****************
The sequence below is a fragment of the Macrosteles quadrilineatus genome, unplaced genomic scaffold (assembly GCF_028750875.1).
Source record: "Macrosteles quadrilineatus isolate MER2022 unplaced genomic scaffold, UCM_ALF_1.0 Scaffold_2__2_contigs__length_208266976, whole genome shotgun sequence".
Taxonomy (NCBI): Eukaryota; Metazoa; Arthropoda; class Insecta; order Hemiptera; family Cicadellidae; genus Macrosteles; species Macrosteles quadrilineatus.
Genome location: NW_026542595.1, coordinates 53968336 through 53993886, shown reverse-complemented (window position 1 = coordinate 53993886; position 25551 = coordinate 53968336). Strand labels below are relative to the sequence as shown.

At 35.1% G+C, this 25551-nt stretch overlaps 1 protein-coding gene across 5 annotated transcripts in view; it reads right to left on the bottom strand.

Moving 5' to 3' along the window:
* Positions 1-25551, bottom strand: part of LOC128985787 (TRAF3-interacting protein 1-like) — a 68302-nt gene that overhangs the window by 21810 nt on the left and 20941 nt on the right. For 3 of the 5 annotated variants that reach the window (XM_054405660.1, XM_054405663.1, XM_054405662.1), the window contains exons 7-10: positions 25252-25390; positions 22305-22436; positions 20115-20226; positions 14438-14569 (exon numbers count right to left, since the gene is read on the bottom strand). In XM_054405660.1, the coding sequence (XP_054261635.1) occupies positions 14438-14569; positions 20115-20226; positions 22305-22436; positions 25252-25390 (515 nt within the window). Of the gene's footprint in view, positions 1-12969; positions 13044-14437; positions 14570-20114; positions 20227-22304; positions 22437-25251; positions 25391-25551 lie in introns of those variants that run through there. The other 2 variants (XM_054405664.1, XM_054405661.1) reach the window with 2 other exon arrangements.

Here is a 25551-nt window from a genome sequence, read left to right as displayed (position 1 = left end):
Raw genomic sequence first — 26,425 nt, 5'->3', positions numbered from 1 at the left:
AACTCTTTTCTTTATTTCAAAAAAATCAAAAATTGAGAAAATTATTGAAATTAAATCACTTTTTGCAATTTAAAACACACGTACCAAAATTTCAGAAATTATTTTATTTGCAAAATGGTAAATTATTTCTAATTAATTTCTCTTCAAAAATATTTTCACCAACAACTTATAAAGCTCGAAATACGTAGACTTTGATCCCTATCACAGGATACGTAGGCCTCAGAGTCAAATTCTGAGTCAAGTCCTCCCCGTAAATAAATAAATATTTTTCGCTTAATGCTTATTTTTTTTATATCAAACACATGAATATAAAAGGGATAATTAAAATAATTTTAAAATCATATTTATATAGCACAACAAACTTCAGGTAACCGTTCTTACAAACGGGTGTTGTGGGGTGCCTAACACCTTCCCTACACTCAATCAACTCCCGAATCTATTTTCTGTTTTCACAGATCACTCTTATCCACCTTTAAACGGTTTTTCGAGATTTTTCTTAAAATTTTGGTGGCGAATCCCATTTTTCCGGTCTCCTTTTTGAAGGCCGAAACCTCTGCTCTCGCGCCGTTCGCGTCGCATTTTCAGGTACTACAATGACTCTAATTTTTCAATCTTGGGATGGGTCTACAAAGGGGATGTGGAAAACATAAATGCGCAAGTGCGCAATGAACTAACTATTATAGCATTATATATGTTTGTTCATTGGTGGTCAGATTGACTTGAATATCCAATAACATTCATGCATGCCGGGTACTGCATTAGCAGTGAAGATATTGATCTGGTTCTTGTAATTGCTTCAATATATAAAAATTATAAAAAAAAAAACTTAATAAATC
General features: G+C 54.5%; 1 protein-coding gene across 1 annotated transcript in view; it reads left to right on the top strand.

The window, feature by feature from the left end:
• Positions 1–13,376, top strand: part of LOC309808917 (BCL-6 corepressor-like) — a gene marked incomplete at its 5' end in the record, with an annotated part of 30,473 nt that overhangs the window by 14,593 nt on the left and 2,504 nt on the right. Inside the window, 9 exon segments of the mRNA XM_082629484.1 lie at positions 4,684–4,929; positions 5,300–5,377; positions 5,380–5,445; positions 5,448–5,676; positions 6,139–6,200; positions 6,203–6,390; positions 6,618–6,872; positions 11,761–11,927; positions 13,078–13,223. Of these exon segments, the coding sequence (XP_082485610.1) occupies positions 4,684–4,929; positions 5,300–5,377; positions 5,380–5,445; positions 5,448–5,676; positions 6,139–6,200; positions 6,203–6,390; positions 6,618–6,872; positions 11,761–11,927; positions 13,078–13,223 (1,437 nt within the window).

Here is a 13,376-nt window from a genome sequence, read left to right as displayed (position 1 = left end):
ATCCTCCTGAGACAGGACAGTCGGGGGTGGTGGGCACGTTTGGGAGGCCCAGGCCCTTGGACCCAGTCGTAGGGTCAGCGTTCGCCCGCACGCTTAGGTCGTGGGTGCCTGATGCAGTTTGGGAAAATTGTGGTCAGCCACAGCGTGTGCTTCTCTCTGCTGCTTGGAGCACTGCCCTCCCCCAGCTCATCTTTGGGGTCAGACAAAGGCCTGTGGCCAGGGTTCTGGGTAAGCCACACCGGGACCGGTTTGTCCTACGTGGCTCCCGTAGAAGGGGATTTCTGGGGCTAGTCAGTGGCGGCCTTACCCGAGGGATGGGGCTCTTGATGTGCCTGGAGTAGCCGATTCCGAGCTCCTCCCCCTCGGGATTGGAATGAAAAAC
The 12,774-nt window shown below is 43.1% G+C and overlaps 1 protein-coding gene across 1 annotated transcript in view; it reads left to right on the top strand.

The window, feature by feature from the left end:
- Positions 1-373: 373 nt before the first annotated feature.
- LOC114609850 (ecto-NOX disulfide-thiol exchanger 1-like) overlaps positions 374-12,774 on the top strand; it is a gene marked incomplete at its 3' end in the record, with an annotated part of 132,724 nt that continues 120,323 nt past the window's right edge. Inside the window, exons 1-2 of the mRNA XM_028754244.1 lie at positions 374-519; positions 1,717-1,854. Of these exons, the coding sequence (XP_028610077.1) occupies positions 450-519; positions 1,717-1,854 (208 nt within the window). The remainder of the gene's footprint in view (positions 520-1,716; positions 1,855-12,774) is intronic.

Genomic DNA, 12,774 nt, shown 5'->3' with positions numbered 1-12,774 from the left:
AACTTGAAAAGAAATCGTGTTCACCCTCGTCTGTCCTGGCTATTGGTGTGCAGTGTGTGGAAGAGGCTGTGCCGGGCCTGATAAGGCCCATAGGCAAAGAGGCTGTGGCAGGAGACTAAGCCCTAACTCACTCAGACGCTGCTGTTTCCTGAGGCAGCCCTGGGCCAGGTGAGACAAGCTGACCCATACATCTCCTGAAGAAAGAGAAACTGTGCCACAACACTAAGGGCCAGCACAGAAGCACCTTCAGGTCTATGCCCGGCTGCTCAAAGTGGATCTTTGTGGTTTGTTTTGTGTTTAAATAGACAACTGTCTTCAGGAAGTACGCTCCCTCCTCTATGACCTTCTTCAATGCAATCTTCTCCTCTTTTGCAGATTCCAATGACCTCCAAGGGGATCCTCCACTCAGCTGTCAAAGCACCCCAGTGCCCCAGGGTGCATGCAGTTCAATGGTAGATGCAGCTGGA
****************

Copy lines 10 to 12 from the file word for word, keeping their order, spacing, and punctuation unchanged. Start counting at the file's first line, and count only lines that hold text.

AACTCTTTTCTTTATTTCAAAAAAATCAAAAATTGAGAAAATTATTGAAATTAAATCACTTTTTGCAATTTAAAACACACGTACCAAAATTTCAGAAATTATTTTATTTGCAAAATGGTAAATTATTTCTAATTAATTTCTCTTCAAAAATATTTTCACCAACAACTTATAAAGCTCGAAATACGTAGACTTTGATCCCTATCACAGGATACGTAGGCCTCAGAGTCAAATTCTGAGTCAAGTCCTCCCCGTAAATAAATAAATATTTTTCGCTTAATGCTTATTTTTTTTATATCAAACACATGAATATAAAAGGGATAATTAAAATAATTTTAAAATCATATTTATATAGCACAACAAACTTCAGGTAACCGTTCTTACAAACGGGTGTTGTGGGGTGCCTAACACCTTCCCTACACTCAATCAACTCCCGAATCTATTTTCTGTTTTCACAGATCACTCTTATCCACCTTTAAACGGTTTTTCGAGATTTTTCTTAAAATTTTGGTGGCGAATCCCATTTTTCCGGTCTCCTTTTTGAAGGCCGAAACCTCTGCTCTCGCGCCGTTCGCGTCGCATTTTCAGGTACTACAATGACTCTAATTTTTCAATCTTGGGATGGGTCTACAAAGGGGATGTGGAAAACATAAATGCGCAAGTGCGCAATGAACTAACTATTATAGCATTATATATGTTTGTTCATTGGTGGTCAGATTGACTTGAATATCCAATAACATTCATGCATGCCGGGTACTGCATTAGCAGTGAAGATATTGATCTGGTTCTTGTAATTGCTTCAATATATAAAAATTATAAAAAAAAAAACTTAATAAATC
General features: G+C 54.5%; 1 protein-coding gene across 1 annotated transcript in view; it reads left to right on the top strand.

The window, feature by feature from the left end: